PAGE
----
On Sunday last the remaining remnant of the glorious 18th of June [date of Battle], in this parish, departed this life, within a few days of celebrating the 50th anniversary of that memorable day. William Packman, more familiarly known as Old Blueman, was a native of Cuckfield and in his early days enlisted in the guards, serving in Holland and a part of the Peninsular War.
At the time the alarming news came that Napoleon had returned from Elba, he was attached to the 2nd battalion, then lying at Brussels, and was engaged with the advance on the 16th and 17th of June, 1815, and on the 18th took part in the hand to hand affair at Huguemont [a walled farm compound] during the eight hours’ strife on the plains of Waterloo, and having received the bounty at the conclusion of the war, left the service, an act he much regretted in his after years, as had he remained in the guards a few years longer, he would have been entitled to a pension.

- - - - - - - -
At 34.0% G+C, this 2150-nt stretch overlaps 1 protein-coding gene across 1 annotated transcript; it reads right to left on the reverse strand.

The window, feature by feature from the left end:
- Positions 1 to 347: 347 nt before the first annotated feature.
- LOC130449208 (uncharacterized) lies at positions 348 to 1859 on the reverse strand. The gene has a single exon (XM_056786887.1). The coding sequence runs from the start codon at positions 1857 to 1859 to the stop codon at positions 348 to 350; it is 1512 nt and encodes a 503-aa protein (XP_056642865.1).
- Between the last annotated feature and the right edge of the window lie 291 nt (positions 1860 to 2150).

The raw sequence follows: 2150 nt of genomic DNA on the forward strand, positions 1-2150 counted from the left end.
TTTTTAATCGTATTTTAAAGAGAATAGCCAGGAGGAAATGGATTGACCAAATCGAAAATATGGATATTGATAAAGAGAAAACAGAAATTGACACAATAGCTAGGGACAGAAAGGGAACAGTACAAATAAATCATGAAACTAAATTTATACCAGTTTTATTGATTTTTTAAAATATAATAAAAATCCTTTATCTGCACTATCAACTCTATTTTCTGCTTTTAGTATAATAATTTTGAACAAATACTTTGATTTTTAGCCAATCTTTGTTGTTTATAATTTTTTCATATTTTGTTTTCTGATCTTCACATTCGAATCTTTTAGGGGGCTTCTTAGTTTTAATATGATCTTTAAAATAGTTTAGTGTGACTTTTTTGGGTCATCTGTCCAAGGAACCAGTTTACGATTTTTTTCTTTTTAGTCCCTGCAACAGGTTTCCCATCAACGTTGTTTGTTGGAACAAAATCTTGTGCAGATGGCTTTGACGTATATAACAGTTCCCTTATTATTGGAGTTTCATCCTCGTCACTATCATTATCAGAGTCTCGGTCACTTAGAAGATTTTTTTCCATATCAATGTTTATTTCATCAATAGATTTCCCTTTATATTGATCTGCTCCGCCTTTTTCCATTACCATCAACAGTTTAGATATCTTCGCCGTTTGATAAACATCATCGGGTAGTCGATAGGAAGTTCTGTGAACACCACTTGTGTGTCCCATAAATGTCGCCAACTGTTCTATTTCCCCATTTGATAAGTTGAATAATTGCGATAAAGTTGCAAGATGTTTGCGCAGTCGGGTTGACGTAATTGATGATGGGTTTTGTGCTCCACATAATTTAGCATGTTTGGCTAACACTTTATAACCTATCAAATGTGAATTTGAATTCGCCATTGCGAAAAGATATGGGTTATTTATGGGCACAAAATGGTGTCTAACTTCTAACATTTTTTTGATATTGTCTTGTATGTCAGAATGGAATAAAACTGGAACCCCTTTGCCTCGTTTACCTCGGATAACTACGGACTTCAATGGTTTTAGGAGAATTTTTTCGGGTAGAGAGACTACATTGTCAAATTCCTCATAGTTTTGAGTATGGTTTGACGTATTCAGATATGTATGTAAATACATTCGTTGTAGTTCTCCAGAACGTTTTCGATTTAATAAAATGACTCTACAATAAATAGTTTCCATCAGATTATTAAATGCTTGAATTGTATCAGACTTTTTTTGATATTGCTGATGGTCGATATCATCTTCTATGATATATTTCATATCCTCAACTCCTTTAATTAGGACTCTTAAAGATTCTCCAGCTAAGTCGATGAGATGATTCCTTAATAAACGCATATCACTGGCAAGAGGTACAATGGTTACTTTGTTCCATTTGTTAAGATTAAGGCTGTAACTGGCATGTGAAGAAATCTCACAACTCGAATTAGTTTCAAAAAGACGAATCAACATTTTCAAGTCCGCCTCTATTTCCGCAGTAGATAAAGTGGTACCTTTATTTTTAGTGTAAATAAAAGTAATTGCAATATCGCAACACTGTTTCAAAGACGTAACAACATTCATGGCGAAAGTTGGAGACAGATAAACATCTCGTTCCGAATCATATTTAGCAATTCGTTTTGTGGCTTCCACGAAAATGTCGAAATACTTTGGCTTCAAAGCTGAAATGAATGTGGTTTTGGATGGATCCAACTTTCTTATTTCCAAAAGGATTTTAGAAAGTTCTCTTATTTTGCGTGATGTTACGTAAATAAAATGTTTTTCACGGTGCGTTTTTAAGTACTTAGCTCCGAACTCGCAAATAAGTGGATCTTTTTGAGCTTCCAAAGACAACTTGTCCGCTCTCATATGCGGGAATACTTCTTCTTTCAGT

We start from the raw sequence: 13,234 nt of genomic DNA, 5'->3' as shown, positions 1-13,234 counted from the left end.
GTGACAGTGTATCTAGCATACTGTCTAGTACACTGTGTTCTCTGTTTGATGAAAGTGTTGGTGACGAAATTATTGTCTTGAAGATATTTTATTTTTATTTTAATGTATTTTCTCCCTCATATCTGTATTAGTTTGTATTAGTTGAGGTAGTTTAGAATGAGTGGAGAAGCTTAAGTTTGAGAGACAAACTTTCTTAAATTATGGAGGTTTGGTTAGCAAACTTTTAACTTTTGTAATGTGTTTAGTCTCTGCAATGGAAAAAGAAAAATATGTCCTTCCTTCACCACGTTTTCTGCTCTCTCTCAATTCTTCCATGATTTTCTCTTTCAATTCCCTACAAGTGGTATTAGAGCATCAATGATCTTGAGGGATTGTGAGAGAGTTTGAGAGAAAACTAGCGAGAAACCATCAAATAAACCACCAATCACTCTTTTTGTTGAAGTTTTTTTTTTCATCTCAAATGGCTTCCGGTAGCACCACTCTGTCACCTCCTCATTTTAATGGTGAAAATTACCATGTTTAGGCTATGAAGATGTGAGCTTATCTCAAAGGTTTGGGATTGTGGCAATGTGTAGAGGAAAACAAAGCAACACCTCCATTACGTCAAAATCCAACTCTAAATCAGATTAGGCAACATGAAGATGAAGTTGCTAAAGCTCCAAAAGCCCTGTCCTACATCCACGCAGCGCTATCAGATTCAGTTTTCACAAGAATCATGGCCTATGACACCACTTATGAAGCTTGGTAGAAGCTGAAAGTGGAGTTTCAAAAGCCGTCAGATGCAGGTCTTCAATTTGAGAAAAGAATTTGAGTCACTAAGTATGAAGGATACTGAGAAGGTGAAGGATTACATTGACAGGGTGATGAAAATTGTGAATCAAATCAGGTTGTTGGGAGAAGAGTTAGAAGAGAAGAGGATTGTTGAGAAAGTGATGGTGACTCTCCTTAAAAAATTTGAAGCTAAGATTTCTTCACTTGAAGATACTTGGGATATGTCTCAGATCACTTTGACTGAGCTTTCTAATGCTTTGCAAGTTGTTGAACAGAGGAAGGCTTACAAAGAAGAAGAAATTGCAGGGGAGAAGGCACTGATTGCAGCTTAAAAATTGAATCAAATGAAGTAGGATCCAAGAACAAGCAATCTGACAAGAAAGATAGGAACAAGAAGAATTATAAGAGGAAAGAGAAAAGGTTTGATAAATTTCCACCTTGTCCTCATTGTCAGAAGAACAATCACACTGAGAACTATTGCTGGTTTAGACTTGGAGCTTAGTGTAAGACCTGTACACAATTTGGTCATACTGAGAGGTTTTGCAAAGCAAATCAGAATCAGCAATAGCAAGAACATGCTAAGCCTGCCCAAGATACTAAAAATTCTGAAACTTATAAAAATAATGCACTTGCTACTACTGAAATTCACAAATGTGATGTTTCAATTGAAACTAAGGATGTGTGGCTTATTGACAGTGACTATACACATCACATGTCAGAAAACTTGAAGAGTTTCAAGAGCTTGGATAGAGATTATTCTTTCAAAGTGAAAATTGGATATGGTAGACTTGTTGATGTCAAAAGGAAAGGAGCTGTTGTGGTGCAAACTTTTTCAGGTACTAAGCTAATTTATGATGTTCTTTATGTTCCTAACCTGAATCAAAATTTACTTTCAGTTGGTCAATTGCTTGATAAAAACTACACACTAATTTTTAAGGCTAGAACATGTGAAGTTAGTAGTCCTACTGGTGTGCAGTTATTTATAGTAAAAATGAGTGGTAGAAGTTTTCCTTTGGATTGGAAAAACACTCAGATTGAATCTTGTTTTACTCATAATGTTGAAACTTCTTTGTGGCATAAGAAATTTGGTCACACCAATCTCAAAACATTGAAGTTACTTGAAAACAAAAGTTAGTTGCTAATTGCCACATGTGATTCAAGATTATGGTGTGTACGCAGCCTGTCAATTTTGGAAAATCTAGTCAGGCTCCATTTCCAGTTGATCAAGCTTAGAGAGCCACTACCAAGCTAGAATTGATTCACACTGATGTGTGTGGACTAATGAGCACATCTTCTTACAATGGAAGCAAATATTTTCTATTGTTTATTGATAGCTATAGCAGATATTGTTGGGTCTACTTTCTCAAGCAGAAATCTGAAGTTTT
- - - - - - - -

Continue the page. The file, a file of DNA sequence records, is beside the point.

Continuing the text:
He was in his 74th year, and has left a wife and two daughters, both of whom are respectably married. It is a singular circumstance that his wife, who has been confined to her bed for months, on her husband’s demise, suddenly recovered her strength, and getting out of bed, dressed herself, and set to ‘putting things to rights indoors and out, seeming to be as strong and as active as ever,’ but we hear that she soon relapsed into her former helplessness.
Poor Old Blueman was an assiduous and faithful nurse to his wife, and being of late years, dependent on his own exertions as a casual gardener, their means of living were very precarious, but they found friends in high quarters whose generosity will no doubt extend to the widow, and save her from ending her days in the union house.
Sussex Advertiser - Tuesday 13 June 1865
Castle of Hougoumont during the Battle of Waterloo [Public domain image]
Contributed by Malcolm Davison.